The classical scholar Sir Ronald Syme so immersed himself in the works of Cornelius Tacitus that many critics felt his prose style came to resemble that of the Latin author. When Syme’s Tacitus was released in 1979, critics joked: “What is the difference between the style of Tacitusand the style of Tacitus’ Annals?”; to which the answer was: “No difference at all. They are precisely the Syme.”
Imitating the style of their subjects must be a great temptation for literary biographers. In Michael Reynolds’s Hemingway: The 1930’s, sentences are often as concise and striking as those in the novelist’s own works: “Martha Gellhorn, not yet twenty-nine, was not a tender of men, nor did she require much attendance.” At times, Reynolds even ventures close to parody: “More arena afternoons, more blood and sand, and afterward a warm hotel room with too much noise outside in the street, and, later, a meal of several courses not ending before midnight. . . . The summer is finished: time to leave.” In the work of a less accomplished biographer, such passages would merely be distracting. However, Hemingway: The 1930’s is the fourth volume in an excellent series by Reynolds that includes The Young Hemingway (1986), Hemingway: The Paris Years(1989), and Hemingway: The American Homecoming (1992). Since Reynolds is also the author of two specialized studies, Hemingway’s First War (1976) and Hemingway’s Reading (1981), it is no wonder that he can reproduce the master’s style almost without trying.
The strength of Hemingway: The 1930’s lies in its detail and thoroughness, not in its unexpected revelations. This is not at all a revisionist biography. The author provides no shocking new information about Hemingway’s life, and the book details its period without a single major surprise. The result is that Reynolds neither attacks his subject’s genius nor engages in uncritical adulation, producing simply a more complete look at the Hemingway we already know. Reynolds sees the novelist as a figure of deep but fleeting passions. Hemingway burns with enthusiasm for each new interest—a budding romance, a newly discovered sport, a favorite part of the world, a preferred companion for travel and conversation—that intensifies until it seems to be of consuming importance, only to fade away quickly when the next interest comes along. For instance, Hemingway’s preoccupation with bullfighting—so all-consuming that it results in the novelist’s first work of non-fiction—is cast aside in favor of marlin fishing almost as soon as the book is published. Love for Spain is replaced by love for Cuba, until Cuba yields to Africa and Africa to Spain yet again. Pauline Hemingway, the “other woman” in the novelist’s life, who, at the start of the book, has just usurped the place of his first wife, Hadley Richardson, is herself replaced in his affections by the writer Martha Gellhorn. (They, too, will marry in 1940 and then divorce in 1945.) The portrait that emerges fromHemingway: The 1930’s is that of a man who loves easily and bores easily, who must always search for a newer style or more perfect literary form, who continually exchanges old passions for new in a never-ending search for that still-richer mixture of danger, romance, and adulation that he feels compelled to pursue in every aspect of his life.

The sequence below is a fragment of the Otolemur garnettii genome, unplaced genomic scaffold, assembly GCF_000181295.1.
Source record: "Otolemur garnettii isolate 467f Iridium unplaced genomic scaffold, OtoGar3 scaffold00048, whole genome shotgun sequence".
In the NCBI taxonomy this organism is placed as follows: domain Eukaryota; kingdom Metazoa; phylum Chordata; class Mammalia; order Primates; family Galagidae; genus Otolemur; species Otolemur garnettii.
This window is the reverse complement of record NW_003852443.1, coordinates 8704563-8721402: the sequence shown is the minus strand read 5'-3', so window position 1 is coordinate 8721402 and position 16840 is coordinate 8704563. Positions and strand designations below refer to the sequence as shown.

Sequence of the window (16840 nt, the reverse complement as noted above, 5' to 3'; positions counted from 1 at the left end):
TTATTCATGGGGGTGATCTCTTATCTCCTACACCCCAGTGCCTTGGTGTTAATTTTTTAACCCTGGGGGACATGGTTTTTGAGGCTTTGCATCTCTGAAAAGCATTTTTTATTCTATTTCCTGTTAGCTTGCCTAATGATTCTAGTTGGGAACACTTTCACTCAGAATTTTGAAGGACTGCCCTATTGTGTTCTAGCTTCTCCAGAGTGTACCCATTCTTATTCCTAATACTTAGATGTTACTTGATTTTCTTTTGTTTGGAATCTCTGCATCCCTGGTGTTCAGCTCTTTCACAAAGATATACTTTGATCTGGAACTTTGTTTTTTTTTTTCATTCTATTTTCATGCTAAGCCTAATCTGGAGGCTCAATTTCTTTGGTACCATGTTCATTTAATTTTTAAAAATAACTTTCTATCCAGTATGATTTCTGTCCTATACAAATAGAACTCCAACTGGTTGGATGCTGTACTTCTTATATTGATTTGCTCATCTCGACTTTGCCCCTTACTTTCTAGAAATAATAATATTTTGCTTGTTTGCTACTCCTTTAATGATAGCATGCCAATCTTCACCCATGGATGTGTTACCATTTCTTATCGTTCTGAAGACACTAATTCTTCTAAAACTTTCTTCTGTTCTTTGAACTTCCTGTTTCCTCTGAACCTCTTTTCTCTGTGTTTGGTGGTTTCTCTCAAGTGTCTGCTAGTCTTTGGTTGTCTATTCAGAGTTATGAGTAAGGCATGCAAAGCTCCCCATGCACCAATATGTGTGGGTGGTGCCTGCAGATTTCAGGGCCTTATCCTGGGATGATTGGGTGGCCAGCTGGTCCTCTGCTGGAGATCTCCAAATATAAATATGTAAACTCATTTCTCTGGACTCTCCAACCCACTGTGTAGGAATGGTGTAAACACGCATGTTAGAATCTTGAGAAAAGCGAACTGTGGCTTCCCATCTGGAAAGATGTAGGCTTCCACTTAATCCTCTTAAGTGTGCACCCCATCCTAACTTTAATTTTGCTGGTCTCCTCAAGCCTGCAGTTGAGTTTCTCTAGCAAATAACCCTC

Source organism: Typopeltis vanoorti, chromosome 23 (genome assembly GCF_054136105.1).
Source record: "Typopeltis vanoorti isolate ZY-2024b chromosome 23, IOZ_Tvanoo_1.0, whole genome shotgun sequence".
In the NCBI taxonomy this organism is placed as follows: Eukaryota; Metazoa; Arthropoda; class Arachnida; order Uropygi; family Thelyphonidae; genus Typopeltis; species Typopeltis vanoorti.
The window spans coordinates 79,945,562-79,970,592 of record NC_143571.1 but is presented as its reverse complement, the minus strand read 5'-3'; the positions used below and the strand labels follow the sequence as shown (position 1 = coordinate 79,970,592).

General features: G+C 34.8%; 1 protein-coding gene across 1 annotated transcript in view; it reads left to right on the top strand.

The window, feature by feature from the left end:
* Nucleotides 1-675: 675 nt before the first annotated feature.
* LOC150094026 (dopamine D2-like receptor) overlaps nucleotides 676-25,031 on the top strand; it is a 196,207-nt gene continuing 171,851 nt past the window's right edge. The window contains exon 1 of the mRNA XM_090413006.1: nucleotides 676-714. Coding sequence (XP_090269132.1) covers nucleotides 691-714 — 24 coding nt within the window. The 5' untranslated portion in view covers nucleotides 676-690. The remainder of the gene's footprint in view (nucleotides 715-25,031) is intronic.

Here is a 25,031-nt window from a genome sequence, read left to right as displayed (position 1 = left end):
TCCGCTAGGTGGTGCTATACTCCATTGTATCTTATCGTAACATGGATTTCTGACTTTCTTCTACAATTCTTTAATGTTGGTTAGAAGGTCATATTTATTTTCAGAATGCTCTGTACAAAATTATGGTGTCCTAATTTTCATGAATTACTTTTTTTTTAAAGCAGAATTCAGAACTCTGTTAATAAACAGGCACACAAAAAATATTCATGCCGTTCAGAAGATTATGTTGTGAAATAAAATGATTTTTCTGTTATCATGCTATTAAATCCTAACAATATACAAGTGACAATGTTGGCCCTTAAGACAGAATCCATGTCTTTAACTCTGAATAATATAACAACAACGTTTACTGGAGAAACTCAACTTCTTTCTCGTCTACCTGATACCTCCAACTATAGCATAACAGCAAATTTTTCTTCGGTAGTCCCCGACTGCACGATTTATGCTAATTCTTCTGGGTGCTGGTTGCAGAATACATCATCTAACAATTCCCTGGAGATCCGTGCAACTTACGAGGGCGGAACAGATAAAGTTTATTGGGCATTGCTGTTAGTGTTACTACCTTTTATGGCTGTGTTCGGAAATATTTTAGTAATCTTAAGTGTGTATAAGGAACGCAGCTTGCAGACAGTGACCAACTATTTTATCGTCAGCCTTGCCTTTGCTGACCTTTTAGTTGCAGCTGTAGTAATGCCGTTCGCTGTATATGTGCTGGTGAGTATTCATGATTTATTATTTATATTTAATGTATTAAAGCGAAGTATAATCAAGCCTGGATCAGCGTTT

Hemingway’s unquenchable thirst for adulation is another of Reynolds’s repeated themes. No matter how successful each of Hemingway’s new publications may be—and they often sold many times the number of copies sold by other works regarded as “best-sellers”—the praise received by the author was never enough. In what became a tedious ritual after the...
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